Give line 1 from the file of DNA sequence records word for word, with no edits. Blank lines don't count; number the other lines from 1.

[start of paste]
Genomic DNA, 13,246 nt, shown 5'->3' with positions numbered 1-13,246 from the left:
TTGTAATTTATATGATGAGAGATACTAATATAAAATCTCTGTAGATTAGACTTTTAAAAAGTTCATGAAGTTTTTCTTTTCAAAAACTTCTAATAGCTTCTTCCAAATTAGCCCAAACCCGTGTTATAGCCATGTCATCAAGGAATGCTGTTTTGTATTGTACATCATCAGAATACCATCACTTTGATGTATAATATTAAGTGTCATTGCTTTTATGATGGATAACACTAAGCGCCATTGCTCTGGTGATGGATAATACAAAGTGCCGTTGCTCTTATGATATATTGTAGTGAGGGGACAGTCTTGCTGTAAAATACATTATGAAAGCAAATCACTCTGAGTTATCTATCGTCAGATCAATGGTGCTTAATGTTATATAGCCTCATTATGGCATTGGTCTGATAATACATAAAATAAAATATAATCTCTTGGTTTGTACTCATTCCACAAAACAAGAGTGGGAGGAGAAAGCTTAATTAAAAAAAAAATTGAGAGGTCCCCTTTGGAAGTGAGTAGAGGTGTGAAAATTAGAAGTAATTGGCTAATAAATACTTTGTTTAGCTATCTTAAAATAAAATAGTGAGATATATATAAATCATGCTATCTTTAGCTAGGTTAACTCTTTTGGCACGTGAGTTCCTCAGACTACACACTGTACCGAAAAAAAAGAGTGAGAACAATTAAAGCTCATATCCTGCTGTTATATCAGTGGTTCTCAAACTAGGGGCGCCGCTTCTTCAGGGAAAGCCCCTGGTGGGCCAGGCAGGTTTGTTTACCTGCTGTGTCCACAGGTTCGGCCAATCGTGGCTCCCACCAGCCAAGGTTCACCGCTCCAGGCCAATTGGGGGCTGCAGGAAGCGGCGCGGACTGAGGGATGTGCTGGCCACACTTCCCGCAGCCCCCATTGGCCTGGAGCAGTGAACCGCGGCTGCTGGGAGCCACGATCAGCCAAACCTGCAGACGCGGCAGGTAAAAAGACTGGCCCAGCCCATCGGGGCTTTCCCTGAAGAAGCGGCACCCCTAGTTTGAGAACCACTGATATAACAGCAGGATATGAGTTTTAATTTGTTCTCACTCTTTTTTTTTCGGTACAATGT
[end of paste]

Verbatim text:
Genomic DNA, 13,246 nt, shown 5'->3' with positions numbered 1-13,246 from the left: